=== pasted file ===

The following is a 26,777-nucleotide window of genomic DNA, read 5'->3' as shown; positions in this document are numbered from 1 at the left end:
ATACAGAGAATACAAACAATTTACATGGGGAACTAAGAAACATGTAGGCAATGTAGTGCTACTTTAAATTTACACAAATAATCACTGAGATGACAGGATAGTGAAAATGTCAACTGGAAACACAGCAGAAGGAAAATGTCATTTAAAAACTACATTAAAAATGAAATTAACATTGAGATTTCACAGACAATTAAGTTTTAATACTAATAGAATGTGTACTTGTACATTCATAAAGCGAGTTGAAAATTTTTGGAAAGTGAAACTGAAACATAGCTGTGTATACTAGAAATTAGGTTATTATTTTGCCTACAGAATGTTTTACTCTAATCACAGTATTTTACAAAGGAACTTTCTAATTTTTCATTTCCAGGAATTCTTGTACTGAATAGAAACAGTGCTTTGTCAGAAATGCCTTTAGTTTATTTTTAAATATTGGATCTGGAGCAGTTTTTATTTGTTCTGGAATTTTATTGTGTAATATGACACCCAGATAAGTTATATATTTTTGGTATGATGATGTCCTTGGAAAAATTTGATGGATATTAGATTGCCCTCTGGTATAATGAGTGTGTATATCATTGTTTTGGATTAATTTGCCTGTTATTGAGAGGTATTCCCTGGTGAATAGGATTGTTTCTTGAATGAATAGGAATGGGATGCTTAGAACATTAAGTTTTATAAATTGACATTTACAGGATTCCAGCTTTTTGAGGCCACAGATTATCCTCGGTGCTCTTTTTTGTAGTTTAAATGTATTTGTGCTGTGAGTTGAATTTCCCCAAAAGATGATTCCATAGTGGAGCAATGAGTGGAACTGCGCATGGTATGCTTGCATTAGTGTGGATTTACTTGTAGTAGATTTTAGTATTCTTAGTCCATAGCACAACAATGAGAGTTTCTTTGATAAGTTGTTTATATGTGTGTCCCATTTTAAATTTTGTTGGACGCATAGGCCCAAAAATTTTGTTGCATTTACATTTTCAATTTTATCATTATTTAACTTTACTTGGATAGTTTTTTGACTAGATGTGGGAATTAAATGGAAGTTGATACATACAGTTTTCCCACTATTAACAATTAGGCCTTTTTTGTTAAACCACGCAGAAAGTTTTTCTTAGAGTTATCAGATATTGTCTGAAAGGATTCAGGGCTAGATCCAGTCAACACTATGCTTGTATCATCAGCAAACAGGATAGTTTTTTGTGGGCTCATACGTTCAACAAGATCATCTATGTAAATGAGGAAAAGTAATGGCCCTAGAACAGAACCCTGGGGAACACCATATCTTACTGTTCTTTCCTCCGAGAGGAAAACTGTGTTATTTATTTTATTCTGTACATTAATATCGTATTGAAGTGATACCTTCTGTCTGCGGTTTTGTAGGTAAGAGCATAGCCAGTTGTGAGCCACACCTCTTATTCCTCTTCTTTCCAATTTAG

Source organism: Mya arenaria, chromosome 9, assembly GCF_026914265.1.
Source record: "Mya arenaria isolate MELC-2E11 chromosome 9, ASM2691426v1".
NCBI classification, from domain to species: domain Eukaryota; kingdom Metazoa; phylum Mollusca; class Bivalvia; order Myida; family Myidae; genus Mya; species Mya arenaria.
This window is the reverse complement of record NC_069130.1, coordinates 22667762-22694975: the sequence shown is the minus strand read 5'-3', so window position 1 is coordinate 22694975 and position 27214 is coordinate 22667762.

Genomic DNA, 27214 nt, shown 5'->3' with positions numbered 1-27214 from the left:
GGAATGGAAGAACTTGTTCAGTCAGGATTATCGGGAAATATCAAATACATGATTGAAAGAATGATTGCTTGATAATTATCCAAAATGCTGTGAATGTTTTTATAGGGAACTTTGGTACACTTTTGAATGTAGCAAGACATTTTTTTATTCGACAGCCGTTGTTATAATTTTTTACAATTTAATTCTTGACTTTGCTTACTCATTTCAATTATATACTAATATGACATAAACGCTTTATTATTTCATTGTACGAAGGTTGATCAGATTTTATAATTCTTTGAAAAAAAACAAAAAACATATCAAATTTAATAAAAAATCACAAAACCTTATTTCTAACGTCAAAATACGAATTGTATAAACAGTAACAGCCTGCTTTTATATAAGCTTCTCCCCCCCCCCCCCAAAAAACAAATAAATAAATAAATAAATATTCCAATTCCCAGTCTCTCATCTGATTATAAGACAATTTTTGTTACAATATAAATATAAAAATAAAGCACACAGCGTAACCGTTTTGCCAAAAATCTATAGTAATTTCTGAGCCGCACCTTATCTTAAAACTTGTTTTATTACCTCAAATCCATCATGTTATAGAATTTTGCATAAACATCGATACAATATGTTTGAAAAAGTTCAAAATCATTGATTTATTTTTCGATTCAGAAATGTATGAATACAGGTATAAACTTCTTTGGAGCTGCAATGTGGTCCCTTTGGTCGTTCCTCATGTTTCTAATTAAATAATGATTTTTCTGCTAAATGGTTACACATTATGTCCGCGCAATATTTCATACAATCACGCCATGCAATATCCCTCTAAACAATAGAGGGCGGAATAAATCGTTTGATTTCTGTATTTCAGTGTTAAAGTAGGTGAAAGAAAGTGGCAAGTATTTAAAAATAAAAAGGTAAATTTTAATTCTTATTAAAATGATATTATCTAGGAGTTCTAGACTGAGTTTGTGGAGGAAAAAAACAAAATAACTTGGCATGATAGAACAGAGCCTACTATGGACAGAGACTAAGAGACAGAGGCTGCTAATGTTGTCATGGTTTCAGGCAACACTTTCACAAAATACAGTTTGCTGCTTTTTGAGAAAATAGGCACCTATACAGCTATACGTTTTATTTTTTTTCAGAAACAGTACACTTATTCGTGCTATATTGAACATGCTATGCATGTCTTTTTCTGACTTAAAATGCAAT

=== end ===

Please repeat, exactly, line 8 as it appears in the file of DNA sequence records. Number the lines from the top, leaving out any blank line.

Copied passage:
GGAATGGAAGAACTTGTTCAGTCAGGATTATCGGGAAATATCAAATACATGATTGAAAGAATGATTGCTTGATAATTATCCAAAATGCTGTGAATGTTTTTATAGGGAACTTTGGTACACTTTTGAATGTAGCAAGACATTTTTTTATTCGACAGCCGTTGTTATAATTTTTTACAATTTAATTCTTGACTTTGCTTACTCATTTCAATTATATACTAATATGACATAAACGCTTTATTATTTCATTGTACGAAGGTTGATCAGATTTTATAATTCTTTGAAAAAAAACAAAAAACATATCAAATTTAATAAAAAATCACAAAACCTTATTTCTAACGTCAAAATACGAATTGTATAAACAGTAACAGCCTGCTTTTATATAAGCTTCTCCCCCCCCCCCCCAAAAAACAAATAAATAAATAAATAAATATTCCAATTCCCAGTCTCTCATCTGATTATAAGACAATTTTTGTTACAATATAAATATAAAAATAAAGCACACAGCGTAACCGTTTTGCCAAAAATCTATAGTAATTTCTGAGCCGCACCTTATCTTAAAACTTGTTTTATTACCTCAAATCCATCATGTTATAGAATTTTGCATAAACATCGATACAATATGTTTGAAAAAGTTCAAAATCATTGATTTATTTTTCGATTCAGAAATGTATGAATACAGGTATAAACTTCTTTGGAGCTGCAATGTGGTCCCTTTGGTCGTTCCTCATGTTTCTAATTAAATAATGATTTTTCTGCTAAATGGTTACACATTATGTCCGCGCAATATTTCATACAATCACGCCATGCAATATCCCTCTAAACAATAGAGGGCGGAATAAATCGTTTGATTTCTGTATTTCAGTGTTAAAGTAGGTGAAAGAAAGTGGCAAGTATTTAAAAATAAAAAGGTAAATTTTAATTCTTATTAAAATGATATTATCTAGGAGTTCTAGACTGAGTTTGTGGAGGAAAAAAACAAAATAACTTGGCATGATAGAACAGAGCCTACTATGGACAGAGACTAAGAGACAGAGGCTGCTAATGTTGTCATGGTTTCAGGCAACACTTTCACAAAATACAGTTTGCTGCTTTTTGAGAAAATAGGCACCTATACAGCTATACGTTTTATTTTTTTTCAGAAACAGTACACTTATTCGTGCTATATTGAACATGCTATGCATGTCTTTTTCTGACTTAAAATGCAAT